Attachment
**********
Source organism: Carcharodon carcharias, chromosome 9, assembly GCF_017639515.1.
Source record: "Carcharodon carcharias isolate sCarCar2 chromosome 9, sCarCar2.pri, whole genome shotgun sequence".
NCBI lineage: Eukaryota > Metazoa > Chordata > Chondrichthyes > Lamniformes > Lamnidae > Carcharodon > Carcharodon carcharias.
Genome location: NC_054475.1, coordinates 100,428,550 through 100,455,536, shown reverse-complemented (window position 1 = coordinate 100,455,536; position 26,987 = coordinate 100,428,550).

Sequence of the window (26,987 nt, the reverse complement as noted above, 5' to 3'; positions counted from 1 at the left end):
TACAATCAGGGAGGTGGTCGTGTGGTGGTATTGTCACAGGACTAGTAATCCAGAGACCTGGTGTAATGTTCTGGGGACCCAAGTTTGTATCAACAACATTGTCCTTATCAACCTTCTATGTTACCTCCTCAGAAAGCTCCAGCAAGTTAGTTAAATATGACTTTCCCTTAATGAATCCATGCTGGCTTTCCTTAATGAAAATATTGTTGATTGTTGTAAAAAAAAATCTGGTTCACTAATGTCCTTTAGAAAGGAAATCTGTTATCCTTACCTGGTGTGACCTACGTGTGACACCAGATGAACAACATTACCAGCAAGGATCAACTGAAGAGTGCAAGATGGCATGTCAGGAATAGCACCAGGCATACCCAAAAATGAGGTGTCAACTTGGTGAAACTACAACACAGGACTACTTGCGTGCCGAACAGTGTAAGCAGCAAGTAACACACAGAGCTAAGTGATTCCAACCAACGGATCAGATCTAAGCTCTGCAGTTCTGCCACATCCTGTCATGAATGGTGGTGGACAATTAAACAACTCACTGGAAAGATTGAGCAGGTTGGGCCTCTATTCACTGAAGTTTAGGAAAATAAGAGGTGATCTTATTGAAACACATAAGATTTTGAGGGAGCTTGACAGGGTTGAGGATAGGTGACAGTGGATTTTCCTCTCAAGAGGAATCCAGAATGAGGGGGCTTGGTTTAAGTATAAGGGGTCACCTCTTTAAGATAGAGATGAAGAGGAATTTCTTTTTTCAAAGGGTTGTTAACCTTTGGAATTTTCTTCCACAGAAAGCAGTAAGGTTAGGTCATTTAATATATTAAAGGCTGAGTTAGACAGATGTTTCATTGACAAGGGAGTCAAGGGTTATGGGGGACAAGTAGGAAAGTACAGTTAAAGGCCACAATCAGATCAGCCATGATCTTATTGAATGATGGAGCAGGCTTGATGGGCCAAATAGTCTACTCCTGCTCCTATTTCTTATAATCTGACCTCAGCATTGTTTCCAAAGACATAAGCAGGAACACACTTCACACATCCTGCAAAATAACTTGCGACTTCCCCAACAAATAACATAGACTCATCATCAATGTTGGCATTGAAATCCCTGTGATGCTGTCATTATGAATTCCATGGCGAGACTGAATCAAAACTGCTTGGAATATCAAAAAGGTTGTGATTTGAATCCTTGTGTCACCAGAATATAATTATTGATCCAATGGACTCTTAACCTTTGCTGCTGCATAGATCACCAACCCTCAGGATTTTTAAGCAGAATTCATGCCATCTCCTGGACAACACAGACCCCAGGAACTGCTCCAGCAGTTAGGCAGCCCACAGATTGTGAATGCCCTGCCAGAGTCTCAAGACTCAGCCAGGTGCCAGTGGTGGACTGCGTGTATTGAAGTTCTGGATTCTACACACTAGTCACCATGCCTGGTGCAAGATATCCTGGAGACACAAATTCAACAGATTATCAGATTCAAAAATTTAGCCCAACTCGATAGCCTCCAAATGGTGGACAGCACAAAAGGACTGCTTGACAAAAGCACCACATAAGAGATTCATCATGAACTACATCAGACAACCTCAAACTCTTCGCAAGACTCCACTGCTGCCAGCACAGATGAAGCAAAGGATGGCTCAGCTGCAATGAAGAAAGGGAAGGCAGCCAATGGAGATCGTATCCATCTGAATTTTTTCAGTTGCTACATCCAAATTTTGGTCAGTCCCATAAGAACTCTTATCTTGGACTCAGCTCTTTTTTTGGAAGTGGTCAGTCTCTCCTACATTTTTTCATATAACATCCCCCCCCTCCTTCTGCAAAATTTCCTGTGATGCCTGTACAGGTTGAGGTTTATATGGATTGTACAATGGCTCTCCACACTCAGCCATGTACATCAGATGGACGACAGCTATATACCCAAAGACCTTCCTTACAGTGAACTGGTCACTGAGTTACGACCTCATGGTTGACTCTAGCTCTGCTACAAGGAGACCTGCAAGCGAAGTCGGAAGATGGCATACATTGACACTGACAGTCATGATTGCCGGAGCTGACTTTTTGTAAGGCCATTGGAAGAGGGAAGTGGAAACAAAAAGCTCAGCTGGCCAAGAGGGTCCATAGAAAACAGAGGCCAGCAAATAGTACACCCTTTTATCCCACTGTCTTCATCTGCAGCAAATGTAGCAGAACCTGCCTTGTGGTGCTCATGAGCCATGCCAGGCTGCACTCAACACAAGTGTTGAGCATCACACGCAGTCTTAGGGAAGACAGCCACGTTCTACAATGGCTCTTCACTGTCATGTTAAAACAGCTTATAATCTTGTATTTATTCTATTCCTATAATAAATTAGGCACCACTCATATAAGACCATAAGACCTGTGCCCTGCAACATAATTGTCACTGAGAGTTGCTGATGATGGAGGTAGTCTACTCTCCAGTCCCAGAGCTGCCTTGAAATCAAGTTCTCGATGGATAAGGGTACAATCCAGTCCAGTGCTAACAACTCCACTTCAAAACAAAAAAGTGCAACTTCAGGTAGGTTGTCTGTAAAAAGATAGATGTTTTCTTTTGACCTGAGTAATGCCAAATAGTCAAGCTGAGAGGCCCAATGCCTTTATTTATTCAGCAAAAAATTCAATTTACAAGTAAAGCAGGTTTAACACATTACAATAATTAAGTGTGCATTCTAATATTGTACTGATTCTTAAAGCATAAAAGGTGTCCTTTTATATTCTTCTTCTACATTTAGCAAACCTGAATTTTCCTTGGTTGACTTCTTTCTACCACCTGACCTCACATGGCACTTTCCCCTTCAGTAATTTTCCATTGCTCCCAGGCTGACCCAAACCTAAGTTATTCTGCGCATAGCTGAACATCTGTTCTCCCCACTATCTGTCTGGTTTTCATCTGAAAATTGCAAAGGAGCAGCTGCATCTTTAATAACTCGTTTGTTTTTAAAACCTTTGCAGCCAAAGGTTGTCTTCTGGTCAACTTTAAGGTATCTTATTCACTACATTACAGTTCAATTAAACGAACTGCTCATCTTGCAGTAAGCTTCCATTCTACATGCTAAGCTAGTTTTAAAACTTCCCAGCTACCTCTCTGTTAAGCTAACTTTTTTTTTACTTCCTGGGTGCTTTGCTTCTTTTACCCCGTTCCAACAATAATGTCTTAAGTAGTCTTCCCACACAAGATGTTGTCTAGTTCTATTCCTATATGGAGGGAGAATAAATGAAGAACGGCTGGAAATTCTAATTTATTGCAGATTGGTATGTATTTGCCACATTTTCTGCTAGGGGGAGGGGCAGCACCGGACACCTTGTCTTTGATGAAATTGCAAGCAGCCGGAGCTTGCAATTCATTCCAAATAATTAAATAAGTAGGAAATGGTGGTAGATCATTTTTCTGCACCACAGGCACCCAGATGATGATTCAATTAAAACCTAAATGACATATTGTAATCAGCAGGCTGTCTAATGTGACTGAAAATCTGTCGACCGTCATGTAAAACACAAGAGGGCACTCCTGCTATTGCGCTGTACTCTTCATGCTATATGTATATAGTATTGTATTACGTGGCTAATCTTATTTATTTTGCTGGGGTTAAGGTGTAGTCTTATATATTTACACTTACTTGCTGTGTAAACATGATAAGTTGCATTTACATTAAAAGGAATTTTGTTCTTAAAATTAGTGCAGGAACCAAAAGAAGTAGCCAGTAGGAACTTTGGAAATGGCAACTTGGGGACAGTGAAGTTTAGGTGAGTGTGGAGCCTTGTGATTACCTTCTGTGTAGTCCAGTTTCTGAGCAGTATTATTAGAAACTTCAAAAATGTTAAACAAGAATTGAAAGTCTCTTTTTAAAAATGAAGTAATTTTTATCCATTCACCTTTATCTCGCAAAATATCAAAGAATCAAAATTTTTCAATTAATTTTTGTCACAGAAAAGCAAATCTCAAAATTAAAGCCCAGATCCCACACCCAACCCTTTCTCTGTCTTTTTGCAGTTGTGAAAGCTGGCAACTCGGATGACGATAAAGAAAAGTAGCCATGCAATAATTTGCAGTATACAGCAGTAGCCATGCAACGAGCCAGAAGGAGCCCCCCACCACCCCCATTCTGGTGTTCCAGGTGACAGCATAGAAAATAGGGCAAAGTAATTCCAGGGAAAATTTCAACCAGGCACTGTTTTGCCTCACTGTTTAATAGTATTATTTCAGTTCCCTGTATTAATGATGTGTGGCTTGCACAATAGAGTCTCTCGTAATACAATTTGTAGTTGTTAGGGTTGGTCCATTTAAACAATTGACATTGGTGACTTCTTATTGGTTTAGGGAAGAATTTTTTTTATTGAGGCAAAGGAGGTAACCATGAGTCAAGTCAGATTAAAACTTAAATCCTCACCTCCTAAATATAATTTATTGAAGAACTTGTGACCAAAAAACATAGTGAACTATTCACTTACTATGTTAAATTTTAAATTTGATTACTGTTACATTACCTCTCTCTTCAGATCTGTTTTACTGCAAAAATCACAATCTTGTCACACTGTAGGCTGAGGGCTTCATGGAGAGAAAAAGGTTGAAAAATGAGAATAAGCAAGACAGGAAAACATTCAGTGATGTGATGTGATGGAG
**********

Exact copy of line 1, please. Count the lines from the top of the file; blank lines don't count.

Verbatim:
Source organism: Carcharodon carcharias, chromosome 9, assembly GCF_017639515.1.